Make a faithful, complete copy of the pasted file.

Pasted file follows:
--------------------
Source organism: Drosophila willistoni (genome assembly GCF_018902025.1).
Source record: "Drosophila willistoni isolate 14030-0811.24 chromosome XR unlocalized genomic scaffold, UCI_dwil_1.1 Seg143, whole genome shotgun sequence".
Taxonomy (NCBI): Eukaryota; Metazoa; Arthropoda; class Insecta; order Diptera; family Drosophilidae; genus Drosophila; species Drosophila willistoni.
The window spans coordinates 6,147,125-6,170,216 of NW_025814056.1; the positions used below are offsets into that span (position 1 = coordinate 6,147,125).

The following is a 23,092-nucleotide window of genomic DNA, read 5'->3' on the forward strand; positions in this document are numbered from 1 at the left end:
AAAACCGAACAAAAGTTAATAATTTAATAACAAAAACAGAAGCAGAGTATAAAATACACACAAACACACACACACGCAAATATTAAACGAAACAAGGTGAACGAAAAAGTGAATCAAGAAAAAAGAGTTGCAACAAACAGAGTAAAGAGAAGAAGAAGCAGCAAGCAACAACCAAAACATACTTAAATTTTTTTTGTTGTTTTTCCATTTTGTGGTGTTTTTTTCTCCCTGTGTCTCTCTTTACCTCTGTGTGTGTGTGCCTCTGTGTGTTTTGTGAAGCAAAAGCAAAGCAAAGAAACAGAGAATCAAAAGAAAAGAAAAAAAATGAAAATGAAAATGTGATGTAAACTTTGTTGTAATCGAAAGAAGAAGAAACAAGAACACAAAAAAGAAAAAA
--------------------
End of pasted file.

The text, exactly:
Source organism: Drosophila willistoni (genome assembly GCF_018902025.1).
Source record: "Drosophila willistoni isolate 14030-0811.24 chromosome XR unlocalized genomic scaffold, UCI_dwil_1.1 Seg143, whole genome shotgun sequence".
Taxonomy (NCBI): Eukaryota; Metazoa; Arthropoda; class Insecta; order Diptera; family Drosophilidae; genus Drosophila; species Drosophila willistoni.
The window spans coordinates 6,147,125-6,170,216 of NW_025814056.1; the positions used below are offsets into that span (position 1 = coordinate 6,147,125).

The following is a 23,092-nucleotide window of genomic DNA, read 5'->3' on the forward strand; positions in this document are numbered from 1 at the left end:
AAAACCGAACAAAAGTTAATAATTTAATAACAAAAACAGAAGCAGAGTATAAAATACACACAAACACACACACACGCAAATATTAAACGAAACAAGGTGAACGAAAAAGTGAATCAAGAAAAAAGAGTTGCAACAAACAGAGTAAAGAGAAGAAGAAGCAGCAAGCAACAACCAAAACATACTTAAATTTTTTTTGTTGTTTTTCCATTTTGTGGTGTTTTTTTCTCCCTGTGTCTCTCTTTACCTCTGTGTGTGTGTGCCTCTGTGTGTTTTGTGAAGCAAAAGCAAAGCAAAGAAACAGAGAATCAAAAGAAAAGAAAAAAAATGAAAATGAAAATGTGATGTAAACTTTGTTGTAATCGAAAGAAGAAGAAACAAGAACACAAAAAAGAAAAAA